Bon Cop, Bad Cop hasn't "bombed" (number 3 at the box office -- WHACK! Oliver Stone ain't gonna be sitting down too soon - Why? - 'cause he just got his ASS KICKED! -- is hardly a bomb). But accepting that it's not doing as well as was hoped for in the English-speaking provinces, let's ask why?
Is it a dark conspiracy? Or did someone simply screw up the marketing?
Me, I'm thinking someone screwed up the marketing.
The first I knew about Bon Cop, Bad Cop was a TV commercial on the CBC -- and I try to pay (vague) attention to what's going on in the Canadian film biz. So if that was my first inkling of it, you can bet that was the first inkling most English-Canadians had of it. It wasn't exactly being promoted to the gills.
And the commercial, frankly, sucked. I began this essay saying I had tried writing different pieces about Bon Cop, Bad Cop -- and one of them I was going to devote entirely to explaining why that commercial didn't work. Here's the Reader's Digest version.
Bon Cop, Bad Cop is apparently a comedy.
The TV commercial wasn't funny.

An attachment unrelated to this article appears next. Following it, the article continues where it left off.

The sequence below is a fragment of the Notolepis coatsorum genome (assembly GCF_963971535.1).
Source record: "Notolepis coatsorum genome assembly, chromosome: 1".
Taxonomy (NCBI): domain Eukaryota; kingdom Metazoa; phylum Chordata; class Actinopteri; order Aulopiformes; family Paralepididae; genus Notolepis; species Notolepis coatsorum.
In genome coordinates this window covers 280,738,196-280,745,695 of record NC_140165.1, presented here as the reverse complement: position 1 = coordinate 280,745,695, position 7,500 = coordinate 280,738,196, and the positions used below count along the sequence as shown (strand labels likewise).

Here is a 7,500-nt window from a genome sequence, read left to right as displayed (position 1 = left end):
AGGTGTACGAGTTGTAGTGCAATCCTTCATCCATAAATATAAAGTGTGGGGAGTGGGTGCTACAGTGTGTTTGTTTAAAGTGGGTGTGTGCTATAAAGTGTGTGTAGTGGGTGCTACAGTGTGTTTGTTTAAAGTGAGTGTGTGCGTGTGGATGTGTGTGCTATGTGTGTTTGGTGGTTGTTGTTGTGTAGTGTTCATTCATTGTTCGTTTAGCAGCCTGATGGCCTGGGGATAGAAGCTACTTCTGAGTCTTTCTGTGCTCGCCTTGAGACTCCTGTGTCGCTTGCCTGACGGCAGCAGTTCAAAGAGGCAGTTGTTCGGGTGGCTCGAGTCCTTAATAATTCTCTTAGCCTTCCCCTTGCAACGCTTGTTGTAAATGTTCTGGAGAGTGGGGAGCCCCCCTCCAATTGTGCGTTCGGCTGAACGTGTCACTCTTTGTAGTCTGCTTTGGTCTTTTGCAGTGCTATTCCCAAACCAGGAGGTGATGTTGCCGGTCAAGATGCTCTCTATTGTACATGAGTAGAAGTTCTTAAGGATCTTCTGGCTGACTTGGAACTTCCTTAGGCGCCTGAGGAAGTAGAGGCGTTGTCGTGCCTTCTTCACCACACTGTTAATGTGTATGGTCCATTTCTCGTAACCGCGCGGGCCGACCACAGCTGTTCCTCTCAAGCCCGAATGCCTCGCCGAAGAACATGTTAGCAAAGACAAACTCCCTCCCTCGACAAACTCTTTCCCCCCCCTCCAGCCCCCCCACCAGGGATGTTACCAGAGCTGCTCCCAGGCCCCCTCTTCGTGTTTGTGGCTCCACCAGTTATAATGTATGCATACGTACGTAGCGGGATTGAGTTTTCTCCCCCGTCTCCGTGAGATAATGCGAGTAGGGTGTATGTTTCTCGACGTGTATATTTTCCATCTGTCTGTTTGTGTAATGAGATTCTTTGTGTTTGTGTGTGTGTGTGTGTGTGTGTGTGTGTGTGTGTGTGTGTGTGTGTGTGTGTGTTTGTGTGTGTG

There weren't any funny jokes, any witty lines. I don't just mean it failed to be funny...I mean, watching that commercial I wasn't sure the movie was supposed to be funny. It had sinister, brooding music, and a close up of a guy looking real scared. I half thought it was supposed to be Silence of the Lambs more than a buddy comedy.
The commercial showed lots of things blow up and people leaping...but gave no indication what the plot was; what distinguished this from all the other movies where things blow up and people leap. All it told us was that it was about mismatched cops: one crude, the other...well, not.
In short, the commercial looked boringly generic. Add to that that neither Huard nor Feore are exactly stars in English Canada (Feore is bordering on well known, but not really a "star"), nor did the commercial even try to sell them (neither were named in the commercial) and, honestly, the question isn't why hasn't it done better...with that commercial it's amazing it's done as well as it has! If this was an American movie, it's unlikely anyone would've remembered the commercial ten seconds after it aired, let alone rushed out to see it at the theatre. (Having seen more extensive clips of the movie, I can say there were funny scenes that could've been used for a commercial).
For that matter, Rick Mercer has a part in it -- Mercer being a reasonably high profile and popular English Canada TV personality. Don't you think showing him in the commercial might've made a certain amount of marketing sense?
And this was before it opened nationwide -- since it's opened, I'm not sure I've seen any commercial, even a sucky one.